|Gestural emai l and findyo ur mouse
1 In El Capitan, Mail lets you “juggle all your email conversations”, which means you can hide the email composer in full-screen mode, and switch between in-progress messages by using tabs. Airmail (£7.99, airmailapp.com) keeps things simpler – replies and new messages in full-screen mode are standard windows, which can be positioned wherever you like (and moved very rapidly when using a window manager).
2 The next version of Mail takes a cue from iOS, supporting touch gestures for managing email. Swipe right to mark emails as read or unread, left to delete them. Airmail matches Mail’s leftwards swipe to delete an item; swiping the other way, though, is for archiving. Note that if you swipe too far, the action appears irreversible unless you quit the app before releasing the trackpad.
3 Mailbox (free, mailboxapp.com) is also big on gestural control, but has more tricks up its sleeve than Apple’s updated Mail app. Swipe right to mark an email as read, but swipe further and a green tick becomes a red cross for deletion. Swipe left to define a reminder to deal with the email, ranging from a specific date, to the procrastination-oriented ‘Later Today’. Our favourite option: ‘Someday’.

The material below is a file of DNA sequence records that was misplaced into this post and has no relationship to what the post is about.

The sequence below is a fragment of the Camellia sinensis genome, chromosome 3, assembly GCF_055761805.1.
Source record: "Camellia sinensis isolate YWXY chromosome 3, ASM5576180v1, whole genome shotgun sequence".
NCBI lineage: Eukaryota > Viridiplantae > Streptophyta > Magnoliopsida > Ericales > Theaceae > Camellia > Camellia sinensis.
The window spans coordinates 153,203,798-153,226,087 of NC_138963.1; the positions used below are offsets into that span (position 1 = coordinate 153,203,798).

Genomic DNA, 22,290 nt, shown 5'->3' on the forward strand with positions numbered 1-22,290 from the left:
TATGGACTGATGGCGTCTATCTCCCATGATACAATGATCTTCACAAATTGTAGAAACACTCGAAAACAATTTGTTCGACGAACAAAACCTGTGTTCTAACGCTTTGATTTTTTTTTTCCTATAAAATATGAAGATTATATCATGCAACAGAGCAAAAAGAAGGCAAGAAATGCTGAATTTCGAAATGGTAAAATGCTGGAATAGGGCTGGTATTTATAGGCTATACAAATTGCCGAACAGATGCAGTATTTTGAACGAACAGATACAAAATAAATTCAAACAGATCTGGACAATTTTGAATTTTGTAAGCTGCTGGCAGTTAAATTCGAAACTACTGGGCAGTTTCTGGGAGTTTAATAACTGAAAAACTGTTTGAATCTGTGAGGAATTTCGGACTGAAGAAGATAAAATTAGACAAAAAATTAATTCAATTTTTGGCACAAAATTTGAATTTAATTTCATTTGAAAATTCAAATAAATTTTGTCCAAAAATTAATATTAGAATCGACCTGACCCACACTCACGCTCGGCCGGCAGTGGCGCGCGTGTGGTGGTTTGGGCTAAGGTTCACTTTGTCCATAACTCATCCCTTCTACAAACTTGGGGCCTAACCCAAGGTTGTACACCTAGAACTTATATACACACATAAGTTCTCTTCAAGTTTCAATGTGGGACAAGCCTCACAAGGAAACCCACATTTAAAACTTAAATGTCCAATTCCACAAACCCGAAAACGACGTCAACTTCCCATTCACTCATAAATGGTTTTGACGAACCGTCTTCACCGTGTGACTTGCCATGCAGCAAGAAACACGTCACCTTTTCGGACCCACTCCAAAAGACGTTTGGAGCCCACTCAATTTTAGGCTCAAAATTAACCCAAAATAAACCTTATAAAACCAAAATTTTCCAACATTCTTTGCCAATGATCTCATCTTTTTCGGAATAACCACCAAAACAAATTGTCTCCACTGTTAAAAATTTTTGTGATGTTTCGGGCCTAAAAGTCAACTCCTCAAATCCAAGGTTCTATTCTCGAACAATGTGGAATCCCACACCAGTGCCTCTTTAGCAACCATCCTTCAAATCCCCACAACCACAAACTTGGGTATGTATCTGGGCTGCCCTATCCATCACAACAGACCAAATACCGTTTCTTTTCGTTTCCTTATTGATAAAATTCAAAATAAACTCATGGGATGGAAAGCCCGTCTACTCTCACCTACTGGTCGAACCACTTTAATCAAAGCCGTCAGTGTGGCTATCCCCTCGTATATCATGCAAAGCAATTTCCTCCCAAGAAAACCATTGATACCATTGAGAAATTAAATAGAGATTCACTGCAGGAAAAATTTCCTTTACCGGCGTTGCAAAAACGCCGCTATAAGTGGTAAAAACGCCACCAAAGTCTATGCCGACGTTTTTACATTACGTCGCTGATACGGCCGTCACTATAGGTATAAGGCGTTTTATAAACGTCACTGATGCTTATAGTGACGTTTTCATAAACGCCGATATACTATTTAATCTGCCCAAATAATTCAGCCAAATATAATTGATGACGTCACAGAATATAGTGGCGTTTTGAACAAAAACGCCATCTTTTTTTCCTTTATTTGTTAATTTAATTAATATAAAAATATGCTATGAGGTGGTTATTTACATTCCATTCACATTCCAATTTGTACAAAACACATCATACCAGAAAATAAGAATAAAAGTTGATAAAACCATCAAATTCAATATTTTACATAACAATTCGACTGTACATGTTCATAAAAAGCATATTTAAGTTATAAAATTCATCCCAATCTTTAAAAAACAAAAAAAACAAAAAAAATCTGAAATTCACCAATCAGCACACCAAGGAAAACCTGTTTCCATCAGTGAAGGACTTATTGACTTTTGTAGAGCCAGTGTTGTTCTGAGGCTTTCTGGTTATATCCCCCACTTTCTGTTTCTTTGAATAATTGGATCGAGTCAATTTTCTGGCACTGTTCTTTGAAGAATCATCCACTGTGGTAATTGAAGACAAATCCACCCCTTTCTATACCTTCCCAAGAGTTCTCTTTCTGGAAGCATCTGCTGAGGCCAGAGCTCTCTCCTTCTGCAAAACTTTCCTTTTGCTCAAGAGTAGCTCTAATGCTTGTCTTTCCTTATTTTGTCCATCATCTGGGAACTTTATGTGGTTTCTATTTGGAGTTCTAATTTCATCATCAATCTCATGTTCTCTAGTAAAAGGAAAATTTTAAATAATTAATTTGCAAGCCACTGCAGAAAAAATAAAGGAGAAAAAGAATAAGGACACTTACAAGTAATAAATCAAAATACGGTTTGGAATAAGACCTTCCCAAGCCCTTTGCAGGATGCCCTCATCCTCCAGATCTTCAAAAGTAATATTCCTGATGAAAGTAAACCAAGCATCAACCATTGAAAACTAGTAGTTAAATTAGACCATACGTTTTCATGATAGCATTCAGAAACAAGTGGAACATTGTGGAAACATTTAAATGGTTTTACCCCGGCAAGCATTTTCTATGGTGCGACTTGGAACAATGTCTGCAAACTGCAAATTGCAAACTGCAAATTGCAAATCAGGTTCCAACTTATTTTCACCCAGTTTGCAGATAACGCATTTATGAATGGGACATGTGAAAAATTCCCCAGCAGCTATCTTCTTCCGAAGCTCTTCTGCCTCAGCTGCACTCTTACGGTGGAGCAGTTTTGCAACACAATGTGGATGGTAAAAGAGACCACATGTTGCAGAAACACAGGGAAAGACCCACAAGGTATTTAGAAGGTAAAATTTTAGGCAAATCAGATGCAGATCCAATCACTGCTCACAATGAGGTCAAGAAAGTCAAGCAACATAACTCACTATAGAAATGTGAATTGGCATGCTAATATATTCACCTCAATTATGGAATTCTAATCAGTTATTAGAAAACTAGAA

4 In El Capitan, you’ll be able to wiggle the cursor to find where it’s hiding. We couldn’t find an existing app to mimic that, but some utilities do make locating the cursor a simpler task. Mouse Locator (2point5fish.com) isn’t elegant, but it’s free and works fine. Once activated, press a user-defined hot key to surround your cursor with green circles, or optionally display them after a pre-set delay.
More mouse tools
5 In many ways, PinPoint (£3.99, lagentesoft.com) is a refined and feature-packed version of Mouse Locator. It still can’t ape the upcoming OS X ‘wiggle to find’ gesture, but you can choose from a range of pointers and sizes. Handily, it also offers a shortcut to move the pointer to the centre of the screen. Mouseposé (£7.99, boinx.com) is another option; it’s geared towards presentations, with mouse-click highlights and a ‘virtual laser pointer’ mode.
6 If you just fancy a bigger cursor (albeit a permanently ‘always on’ bigger cursor), you can get it using System Preferences. In Accessibility, select Display and drag the ‘Cursor size’ slider to the right. The ‘Large’ setting is in fact more like ‘enormous’, but you might find a notch or two along helps you locate the pointer more easily, which should be a decent stopgap until El Capitan arrives.